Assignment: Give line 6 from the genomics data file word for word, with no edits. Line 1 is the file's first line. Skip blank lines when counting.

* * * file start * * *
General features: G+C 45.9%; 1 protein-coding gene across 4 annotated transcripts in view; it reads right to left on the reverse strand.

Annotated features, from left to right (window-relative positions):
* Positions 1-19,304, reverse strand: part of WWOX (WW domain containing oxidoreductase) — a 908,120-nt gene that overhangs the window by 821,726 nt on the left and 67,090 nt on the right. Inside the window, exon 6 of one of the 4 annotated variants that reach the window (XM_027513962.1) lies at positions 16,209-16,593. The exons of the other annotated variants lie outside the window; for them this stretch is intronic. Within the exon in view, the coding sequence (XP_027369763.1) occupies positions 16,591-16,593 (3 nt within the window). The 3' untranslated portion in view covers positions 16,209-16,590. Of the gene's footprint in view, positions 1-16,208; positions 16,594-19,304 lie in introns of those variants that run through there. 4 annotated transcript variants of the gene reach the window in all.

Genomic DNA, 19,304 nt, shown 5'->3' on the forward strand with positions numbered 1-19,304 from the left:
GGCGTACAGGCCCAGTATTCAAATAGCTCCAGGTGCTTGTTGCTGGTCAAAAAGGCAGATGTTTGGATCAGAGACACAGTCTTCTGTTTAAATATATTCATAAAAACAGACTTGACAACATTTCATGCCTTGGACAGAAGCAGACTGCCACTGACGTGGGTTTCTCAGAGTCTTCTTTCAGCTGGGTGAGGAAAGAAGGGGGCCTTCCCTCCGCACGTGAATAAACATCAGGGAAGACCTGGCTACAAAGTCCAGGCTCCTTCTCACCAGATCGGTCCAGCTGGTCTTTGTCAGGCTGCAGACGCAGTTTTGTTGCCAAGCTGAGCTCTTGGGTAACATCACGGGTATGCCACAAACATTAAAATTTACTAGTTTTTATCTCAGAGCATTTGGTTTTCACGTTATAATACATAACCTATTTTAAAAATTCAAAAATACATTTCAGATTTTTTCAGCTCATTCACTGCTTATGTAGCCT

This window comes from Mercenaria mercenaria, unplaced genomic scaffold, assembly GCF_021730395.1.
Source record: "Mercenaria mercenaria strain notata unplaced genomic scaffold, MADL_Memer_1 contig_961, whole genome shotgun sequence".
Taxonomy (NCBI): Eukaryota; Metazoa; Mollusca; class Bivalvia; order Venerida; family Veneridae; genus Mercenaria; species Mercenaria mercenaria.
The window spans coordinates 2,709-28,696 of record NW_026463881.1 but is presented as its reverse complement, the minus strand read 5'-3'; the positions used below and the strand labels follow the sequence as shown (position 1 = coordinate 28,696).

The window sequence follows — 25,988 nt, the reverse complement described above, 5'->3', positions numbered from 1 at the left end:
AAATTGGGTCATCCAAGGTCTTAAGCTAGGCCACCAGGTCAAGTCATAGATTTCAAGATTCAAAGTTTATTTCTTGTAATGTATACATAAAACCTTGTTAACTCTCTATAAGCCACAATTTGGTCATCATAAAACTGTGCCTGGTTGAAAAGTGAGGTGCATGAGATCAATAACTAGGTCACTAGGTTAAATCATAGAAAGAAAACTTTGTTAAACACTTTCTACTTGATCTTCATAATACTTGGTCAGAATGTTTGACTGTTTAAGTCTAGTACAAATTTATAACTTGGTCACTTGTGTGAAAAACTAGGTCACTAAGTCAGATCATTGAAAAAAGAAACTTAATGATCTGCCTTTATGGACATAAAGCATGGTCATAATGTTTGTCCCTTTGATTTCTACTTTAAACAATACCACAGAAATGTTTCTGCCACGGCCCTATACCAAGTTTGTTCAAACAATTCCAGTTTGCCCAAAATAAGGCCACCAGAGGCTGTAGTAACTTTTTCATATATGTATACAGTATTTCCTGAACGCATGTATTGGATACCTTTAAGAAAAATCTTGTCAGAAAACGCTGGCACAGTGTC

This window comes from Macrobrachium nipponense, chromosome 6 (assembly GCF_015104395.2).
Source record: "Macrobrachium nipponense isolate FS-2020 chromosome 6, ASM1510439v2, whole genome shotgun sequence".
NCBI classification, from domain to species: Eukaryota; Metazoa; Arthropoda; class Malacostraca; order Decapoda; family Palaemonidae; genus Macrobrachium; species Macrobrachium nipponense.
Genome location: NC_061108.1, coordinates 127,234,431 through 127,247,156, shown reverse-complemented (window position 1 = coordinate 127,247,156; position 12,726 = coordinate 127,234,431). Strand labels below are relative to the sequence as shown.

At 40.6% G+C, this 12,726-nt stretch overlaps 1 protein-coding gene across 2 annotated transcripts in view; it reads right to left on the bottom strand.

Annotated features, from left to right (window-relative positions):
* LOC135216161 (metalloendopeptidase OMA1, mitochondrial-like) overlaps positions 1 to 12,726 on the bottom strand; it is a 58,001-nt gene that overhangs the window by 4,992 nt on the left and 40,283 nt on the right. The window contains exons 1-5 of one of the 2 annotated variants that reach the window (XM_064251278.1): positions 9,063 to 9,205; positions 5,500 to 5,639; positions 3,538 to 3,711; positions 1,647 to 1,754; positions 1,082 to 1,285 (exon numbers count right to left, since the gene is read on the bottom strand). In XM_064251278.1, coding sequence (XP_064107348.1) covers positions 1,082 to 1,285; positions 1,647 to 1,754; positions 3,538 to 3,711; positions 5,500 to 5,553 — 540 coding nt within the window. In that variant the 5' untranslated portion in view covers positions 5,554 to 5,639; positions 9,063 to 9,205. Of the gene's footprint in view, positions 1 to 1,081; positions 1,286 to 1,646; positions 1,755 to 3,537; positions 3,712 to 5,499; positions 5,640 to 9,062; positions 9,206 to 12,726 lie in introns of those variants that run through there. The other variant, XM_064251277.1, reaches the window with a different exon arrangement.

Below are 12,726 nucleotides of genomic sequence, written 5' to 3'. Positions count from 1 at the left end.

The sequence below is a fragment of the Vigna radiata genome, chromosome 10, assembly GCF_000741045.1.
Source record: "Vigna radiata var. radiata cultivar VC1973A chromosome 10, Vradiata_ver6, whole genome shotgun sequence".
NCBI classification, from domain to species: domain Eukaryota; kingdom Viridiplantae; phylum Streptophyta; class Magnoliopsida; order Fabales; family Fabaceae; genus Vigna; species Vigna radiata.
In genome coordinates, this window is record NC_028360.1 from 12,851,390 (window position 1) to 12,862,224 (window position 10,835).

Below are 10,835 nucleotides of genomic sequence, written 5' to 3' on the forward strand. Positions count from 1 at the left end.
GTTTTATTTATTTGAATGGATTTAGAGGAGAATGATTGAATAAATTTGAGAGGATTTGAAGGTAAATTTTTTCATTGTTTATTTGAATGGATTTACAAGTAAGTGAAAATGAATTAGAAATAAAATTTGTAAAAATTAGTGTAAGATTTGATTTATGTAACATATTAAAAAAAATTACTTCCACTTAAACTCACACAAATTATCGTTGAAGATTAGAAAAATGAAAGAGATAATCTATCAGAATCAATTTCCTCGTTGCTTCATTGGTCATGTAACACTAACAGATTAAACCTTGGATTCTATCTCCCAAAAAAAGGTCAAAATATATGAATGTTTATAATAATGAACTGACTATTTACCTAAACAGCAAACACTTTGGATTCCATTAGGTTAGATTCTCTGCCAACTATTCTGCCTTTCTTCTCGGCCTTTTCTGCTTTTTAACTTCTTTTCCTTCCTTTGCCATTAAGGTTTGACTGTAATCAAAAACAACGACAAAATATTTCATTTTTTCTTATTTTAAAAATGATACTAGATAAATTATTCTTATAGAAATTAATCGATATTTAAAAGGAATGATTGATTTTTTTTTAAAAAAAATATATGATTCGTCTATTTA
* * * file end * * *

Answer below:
This window comes from Mercenaria mercenaria, unplaced genomic scaffold, assembly GCF_021730395.1.